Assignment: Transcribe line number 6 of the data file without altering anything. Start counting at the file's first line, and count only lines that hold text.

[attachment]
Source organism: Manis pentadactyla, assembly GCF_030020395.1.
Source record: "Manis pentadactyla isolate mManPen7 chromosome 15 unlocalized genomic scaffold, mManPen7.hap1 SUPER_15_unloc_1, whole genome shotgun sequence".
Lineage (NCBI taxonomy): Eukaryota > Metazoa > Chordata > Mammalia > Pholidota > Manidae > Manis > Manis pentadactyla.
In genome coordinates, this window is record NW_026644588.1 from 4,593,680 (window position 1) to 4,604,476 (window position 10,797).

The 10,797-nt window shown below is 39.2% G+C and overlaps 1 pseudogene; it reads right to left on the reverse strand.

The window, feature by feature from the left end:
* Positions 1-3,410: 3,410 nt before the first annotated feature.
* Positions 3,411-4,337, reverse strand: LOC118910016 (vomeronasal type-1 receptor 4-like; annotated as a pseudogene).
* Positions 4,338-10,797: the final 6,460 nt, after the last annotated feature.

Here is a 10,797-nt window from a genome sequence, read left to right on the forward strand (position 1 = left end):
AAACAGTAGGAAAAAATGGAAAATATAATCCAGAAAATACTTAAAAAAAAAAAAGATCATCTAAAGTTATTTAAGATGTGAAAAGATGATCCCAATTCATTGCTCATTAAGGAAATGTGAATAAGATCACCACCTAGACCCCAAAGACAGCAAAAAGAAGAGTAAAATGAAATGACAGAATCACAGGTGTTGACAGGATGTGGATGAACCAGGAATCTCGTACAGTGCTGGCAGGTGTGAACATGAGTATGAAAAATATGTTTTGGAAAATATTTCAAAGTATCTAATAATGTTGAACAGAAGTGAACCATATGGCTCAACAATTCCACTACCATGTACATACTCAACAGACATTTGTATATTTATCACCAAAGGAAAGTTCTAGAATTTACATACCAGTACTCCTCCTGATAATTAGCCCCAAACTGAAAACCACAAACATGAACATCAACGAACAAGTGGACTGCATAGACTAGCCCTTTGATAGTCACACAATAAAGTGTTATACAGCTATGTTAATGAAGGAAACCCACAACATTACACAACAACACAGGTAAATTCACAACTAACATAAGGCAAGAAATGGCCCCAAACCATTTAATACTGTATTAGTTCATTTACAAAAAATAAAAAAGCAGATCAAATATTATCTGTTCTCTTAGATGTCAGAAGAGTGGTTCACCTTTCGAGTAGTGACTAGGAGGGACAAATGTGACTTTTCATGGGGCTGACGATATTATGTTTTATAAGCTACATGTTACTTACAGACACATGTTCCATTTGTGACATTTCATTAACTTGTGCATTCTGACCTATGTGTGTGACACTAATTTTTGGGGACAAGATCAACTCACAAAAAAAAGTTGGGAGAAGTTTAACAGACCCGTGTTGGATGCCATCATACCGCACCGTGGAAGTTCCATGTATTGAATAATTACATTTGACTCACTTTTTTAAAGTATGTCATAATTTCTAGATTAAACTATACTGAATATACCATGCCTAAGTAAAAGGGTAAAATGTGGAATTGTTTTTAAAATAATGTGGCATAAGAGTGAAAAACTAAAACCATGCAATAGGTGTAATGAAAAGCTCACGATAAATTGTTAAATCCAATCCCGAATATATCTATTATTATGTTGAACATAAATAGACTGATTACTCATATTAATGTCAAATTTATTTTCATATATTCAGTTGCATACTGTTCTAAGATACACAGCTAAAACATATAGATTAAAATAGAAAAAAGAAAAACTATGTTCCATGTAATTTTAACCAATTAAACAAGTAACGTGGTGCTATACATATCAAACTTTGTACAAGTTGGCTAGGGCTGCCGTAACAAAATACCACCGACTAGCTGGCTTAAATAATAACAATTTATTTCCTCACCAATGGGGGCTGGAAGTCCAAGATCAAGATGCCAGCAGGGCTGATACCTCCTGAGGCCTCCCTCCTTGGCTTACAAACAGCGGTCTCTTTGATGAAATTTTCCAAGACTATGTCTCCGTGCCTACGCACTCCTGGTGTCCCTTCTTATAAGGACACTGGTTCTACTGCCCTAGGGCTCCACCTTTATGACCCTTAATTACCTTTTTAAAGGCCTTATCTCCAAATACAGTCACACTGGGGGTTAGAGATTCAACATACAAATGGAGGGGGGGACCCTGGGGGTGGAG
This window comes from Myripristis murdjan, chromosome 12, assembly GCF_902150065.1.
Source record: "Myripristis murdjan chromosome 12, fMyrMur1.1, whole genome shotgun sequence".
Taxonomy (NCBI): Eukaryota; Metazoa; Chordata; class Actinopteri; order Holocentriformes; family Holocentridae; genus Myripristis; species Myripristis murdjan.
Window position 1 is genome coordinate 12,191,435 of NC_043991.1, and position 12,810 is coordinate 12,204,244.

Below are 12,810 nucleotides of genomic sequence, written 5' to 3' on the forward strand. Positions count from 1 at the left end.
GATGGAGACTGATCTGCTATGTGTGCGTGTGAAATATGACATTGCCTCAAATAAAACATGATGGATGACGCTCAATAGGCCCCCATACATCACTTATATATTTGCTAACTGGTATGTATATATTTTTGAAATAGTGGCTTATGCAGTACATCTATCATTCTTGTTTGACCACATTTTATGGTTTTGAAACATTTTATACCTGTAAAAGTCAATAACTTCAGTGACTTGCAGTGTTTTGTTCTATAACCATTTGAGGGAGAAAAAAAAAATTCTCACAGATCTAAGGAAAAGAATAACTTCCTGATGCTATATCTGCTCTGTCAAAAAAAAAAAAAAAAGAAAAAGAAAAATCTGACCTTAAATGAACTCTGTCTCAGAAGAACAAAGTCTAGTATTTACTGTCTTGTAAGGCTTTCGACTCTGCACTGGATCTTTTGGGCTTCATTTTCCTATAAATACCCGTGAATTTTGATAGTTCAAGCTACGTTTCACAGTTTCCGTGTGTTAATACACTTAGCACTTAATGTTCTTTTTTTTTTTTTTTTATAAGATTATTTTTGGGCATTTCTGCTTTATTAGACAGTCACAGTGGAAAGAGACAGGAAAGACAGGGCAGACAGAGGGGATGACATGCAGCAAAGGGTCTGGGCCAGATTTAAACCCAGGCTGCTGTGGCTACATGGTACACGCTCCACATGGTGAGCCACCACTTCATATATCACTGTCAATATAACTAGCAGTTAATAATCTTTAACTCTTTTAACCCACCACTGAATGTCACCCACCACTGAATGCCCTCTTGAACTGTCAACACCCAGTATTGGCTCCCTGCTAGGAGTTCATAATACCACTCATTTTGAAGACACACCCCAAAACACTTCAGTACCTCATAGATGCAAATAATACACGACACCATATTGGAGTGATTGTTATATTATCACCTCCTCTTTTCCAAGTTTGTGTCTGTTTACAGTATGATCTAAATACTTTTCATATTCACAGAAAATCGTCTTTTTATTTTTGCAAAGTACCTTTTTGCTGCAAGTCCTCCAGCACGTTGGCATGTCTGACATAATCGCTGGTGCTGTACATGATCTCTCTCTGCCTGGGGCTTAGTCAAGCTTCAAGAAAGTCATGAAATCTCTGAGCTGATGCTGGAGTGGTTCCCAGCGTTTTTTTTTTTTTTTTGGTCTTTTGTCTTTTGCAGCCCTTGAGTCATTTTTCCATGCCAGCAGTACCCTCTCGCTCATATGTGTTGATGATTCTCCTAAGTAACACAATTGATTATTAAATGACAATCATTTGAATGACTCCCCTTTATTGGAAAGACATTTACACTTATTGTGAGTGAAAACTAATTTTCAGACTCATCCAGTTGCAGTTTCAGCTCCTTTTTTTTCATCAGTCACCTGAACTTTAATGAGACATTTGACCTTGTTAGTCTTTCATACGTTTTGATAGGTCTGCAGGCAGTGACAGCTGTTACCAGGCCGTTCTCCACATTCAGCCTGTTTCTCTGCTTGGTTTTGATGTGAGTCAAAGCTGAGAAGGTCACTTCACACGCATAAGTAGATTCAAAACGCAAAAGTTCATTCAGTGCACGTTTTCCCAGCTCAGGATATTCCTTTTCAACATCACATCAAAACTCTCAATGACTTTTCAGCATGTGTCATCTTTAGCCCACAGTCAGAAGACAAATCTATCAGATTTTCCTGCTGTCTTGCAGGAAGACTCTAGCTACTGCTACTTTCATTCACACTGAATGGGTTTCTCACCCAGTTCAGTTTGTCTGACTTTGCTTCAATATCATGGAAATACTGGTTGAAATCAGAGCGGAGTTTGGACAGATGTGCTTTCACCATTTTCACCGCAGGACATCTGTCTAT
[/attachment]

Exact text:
The window, feature by feature from the left end: